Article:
Add the chickpeas, green beans, and mushrooms. Cook about 15 minutes longer, or until the rice is softened and the mixture is thick and bubbly. If you plan to imbibe, a good Spanish red would go nicely!

paella

 

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Peter Mayle: A Life in Provence

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I was recently saddened to learn that one of my favorite authors, Peter Mayle, has died. The first book I ever bought by Mr. Mayle was Where Did I Come From?, which was purchased over 40 years ago in anticipation of telling my children about the facts of life. Decades later, when I was introduced to his travel memoir, A Year in Provence, I had no idea that this was even the same author. During the intervening years, he had published several other books for children and worked in advertising. He and his wife then took the plunge and gave up their lives in England to relocate in France.

The book was serialized for the BBC, and I came across the videos (yes, videos) at the library, while living in Michigan’s Upper Peninsula. Filmed in Provence, the story was mesmerizing. I could relate in some small way to what he and his wife faced, having myself moved to various parts of the U.S. and adjusted to unfamiliar cultures. Those changes never required learning another language, however!

The views and vistas portrayed in the films were like nothing I have ever had access to on a daily basis, even in the most scenic areas of Michigan’s Great Lakes, North Carolina’s shores, Virginia’s mountains, or Texas Hill Country. Beyond the story’s familiar theme of moving to a different type of world, one can also find the more elusive theme of life never being too far along to try something new. This is such an important belief, and I think it resonates for many of us.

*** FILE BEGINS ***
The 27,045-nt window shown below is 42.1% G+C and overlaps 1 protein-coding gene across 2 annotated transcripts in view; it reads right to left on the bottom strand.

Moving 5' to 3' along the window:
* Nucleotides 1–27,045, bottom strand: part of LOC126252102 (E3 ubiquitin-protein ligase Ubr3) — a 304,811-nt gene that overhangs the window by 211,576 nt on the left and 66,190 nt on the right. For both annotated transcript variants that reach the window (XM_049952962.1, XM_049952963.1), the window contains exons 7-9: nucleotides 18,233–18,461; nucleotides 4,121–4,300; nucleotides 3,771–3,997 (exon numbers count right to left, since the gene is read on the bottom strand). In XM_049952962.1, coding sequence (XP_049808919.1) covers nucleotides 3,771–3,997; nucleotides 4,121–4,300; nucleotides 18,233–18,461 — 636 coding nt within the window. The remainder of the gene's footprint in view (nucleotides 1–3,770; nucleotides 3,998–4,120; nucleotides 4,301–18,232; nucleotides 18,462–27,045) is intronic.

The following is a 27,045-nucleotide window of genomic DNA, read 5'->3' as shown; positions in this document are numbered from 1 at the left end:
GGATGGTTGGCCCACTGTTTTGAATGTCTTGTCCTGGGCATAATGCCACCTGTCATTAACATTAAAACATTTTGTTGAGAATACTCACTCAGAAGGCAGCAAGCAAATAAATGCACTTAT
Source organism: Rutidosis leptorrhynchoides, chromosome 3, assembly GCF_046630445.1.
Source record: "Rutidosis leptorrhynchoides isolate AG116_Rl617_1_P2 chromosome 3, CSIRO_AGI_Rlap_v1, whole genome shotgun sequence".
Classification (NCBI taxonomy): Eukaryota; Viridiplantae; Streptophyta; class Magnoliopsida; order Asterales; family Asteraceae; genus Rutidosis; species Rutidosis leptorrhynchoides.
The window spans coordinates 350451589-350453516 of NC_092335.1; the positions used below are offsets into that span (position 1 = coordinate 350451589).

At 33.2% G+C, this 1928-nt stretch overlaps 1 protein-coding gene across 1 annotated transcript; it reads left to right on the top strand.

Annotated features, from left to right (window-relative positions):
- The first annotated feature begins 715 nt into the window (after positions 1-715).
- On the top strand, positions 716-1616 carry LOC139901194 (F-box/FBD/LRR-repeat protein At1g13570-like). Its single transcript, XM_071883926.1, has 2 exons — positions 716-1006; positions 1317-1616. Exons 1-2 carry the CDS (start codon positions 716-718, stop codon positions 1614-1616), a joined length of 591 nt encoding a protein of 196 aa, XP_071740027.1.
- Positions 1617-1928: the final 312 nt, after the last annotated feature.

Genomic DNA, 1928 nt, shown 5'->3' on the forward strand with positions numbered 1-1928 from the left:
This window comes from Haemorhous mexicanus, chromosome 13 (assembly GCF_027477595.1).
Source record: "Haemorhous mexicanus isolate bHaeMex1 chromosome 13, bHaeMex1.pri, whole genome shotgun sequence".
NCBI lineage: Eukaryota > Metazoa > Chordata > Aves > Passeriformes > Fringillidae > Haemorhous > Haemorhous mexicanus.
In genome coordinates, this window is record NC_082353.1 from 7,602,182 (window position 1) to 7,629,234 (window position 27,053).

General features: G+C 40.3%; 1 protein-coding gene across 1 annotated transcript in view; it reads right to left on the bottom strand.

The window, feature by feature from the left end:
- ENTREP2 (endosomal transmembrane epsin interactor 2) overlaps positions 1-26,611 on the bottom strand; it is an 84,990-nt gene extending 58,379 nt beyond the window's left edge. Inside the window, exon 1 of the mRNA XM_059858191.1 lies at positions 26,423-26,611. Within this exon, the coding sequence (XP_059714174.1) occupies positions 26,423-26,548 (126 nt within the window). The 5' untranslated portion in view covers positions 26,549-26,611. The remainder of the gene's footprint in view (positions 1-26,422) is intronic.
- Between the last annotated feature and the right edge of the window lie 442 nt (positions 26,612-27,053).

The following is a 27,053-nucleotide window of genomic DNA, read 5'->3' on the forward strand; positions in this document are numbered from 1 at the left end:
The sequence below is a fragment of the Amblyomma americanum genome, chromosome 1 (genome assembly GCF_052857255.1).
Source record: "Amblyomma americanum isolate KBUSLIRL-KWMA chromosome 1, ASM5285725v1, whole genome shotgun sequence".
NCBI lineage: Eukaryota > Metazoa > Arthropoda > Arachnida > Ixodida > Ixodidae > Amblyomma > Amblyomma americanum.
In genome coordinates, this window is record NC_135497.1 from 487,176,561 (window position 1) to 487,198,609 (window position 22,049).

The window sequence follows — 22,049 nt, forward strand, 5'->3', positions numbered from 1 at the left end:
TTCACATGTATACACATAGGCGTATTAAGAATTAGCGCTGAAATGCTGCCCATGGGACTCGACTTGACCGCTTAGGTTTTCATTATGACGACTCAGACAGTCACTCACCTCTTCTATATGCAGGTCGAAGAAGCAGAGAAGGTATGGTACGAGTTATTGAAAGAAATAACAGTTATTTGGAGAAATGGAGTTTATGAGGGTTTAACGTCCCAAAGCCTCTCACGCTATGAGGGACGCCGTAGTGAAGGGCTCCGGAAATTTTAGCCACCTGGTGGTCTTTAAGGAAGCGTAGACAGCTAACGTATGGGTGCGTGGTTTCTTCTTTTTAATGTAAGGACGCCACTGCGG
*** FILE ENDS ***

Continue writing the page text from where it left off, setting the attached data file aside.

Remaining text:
The mini-series wasn’t a critical success, evidently, although John Thaw’s portrayal of Peter Mayle was excellent. I loved it, though, and have watched it more times than I care to admit. Thanks to finding the series on the dusty bottom shelf at the library, I was led to the body of works by this wonderful author. I still remember the pleasure of cuddling up by the fireplace with a snowstorm raging outdoors and experiencing the warmth of the French countryside and the scent of lavender.